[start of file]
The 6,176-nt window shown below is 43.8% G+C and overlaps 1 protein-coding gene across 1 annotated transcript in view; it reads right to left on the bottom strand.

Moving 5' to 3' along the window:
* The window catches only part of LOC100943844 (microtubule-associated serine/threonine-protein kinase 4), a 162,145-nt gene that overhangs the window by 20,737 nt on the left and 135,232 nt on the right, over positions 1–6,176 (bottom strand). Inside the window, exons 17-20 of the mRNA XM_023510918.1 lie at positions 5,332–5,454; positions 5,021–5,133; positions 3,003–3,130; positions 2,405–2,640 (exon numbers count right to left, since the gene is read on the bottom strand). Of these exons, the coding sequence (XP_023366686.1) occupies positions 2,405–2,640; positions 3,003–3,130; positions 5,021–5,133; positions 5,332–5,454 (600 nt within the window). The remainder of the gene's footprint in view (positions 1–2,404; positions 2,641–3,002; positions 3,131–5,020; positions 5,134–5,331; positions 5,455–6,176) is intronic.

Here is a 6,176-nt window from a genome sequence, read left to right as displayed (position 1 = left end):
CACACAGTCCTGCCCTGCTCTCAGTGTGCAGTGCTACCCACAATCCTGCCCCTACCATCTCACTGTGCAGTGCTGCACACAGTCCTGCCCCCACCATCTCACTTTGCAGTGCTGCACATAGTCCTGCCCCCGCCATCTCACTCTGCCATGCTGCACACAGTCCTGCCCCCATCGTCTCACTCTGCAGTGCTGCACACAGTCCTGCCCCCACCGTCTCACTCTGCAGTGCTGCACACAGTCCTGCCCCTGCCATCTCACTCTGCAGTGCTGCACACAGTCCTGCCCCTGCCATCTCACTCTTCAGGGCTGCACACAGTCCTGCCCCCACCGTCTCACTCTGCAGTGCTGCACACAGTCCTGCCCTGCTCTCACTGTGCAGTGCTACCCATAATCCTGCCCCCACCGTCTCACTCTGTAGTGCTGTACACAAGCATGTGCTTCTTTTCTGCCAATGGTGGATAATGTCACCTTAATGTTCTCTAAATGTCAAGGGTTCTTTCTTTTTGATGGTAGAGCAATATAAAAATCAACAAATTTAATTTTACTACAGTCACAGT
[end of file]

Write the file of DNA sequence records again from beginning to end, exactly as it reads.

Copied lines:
The 6,176-nt window shown below is 43.8% G+C and overlaps 1 protein-coding gene across 1 annotated transcript in view; it reads right to left on the bottom strand.

Moving 5' to 3' along the window:
* The window catches only part of LOC100943844 (microtubule-associated serine/threonine-protein kinase 4), a 162,145-nt gene that overhangs the window by 20,737 nt on the left and 135,232 nt on the right, over positions 1–6,176 (bottom strand). Inside the window, exons 17-20 of the mRNA XM_023510918.1 lie at positions 5,332–5,454; positions 5,021–5,133; positions 3,003–3,130; positions 2,405–2,640 (exon numbers count right to left, since the gene is read on the bottom strand). Of these exons, the coding sequence (XP_023366686.1) occupies positions 2,405–2,640; positions 3,003–3,130; positions 5,021–5,133; positions 5,332–5,454 (600 nt within the window). The remainder of the gene's footprint in view (positions 1–2,404; positions 2,641–3,002; positions 3,131–5,020; positions 5,134–5,331; positions 5,455–6,176) is intronic.

Here is a 6,176-nt window from a genome sequence, read left to right as displayed (position 1 = left end):
CACACAGTCCTGCCCTGCTCTCAGTGTGCAGTGCTACCCACAATCCTGCCCCTACCATCTCACTGTGCAGTGCTGCACACAGTCCTGCCCCCACCATCTCACTTTGCAGTGCTGCACATAGTCCTGCCCCCGCCATCTCACTCTGCCATGCTGCACACAGTCCTGCCCCCATCGTCTCACTCTGCAGTGCTGCACACAGTCCTGCCCCCACCGTCTCACTCTGCAGTGCTGCACACAGTCCTGCCCCTGCCATCTCACTCTGCAGTGCTGCACACAGTCCTGCCCCTGCCATCTCACTCTTCAGGGCTGCACACAGTCCTGCCCCCACCGTCTCACTCTGCAGTGCTGCACACAGTCCTGCCCTGCTCTCACTGTGCAGTGCTACCCATAATCCTGCCCCCACCGTCTCACTCTGTAGTGCTGTACACAAGCATGTGCTTCTTTTCTGCCAATGGTGGATAATGTCACCTTAATGTTCTCTAAATGTCAAGGGTTCTTTCTTTTTGATGGTAGAGCAATATAAAAATCAACAAATTTAATTTTACTACAGTCACAGT